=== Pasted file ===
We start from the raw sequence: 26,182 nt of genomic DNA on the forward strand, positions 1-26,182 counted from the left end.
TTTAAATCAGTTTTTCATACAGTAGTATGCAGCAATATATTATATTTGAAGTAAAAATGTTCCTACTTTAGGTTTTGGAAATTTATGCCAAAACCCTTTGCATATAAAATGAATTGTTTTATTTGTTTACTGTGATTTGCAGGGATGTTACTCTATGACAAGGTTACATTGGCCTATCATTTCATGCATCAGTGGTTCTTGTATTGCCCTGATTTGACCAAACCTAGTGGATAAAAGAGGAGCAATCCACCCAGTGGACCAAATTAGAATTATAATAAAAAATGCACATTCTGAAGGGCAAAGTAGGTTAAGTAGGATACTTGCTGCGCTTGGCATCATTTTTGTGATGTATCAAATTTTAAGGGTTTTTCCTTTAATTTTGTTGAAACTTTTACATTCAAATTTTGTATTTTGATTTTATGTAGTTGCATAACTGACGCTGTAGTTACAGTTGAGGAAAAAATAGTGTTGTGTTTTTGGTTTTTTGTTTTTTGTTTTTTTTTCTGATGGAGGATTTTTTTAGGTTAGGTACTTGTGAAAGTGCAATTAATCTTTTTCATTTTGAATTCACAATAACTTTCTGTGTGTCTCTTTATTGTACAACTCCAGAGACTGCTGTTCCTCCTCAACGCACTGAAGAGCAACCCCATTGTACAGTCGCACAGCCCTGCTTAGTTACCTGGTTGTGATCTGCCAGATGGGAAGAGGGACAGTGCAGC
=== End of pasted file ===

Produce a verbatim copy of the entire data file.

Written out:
We start from the raw sequence: 26,182 nt of genomic DNA on the forward strand, positions 1-26,182 counted from the left end.
TTTAAATCAGTTTTTCATACAGTAGTATGCAGCAATATATTATATTTGAAGTAAAAATGTTCCTACTTTAGGTTTTGGAAATTTATGCCAAAACCCTTTGCATATAAAATGAATTGTTTTATTTGTTTACTGTGATTTGCAGGGATGTTACTCTATGACAAGGTTACATTGGCCTATCATTTCATGCATCAGTGGTTCTTGTATTGCCCTGATTTGACCAAACCTAGTGGATAAAAGAGGAGCAATCCACCCAGTGGACCAAATTAGAATTATAATAAAAAATGCACATTCTGAAGGGCAAAGTAGGTTAAGTAGGATACTTGCTGCGCTTGGCATCATTTTTGTGATGTATCAAATTTTAAGGGTTTTTCCTTTAATTTTGTTGAAACTTTTACATTCAAATTTTGTATTTTGATTTTATGTAGTTGCATAACTGACGCTGTAGTTACAGTTGAGGAAAAAATAGTGTTGTGTTTTTGGTTTTTTGTTTTTTGTTTTTTTTTCTGATGGAGGATTTTTTTAGGTTAGGTACTTGTGAAAGTGCAATTAATCTTTTTCATTTTGAATTCACAATAACTTTCTGTGTGTCTCTTTATTGTACAACTCCAGAGACTGCTGTTCCTCCTCAACGCACTGAAGAGCAACCCCATTGTACAGTCGCACAGCCCTGCTTAGTTACCTGGTTGTGATCTGCCAGATGGGAAGAGGGACAGTGCAGC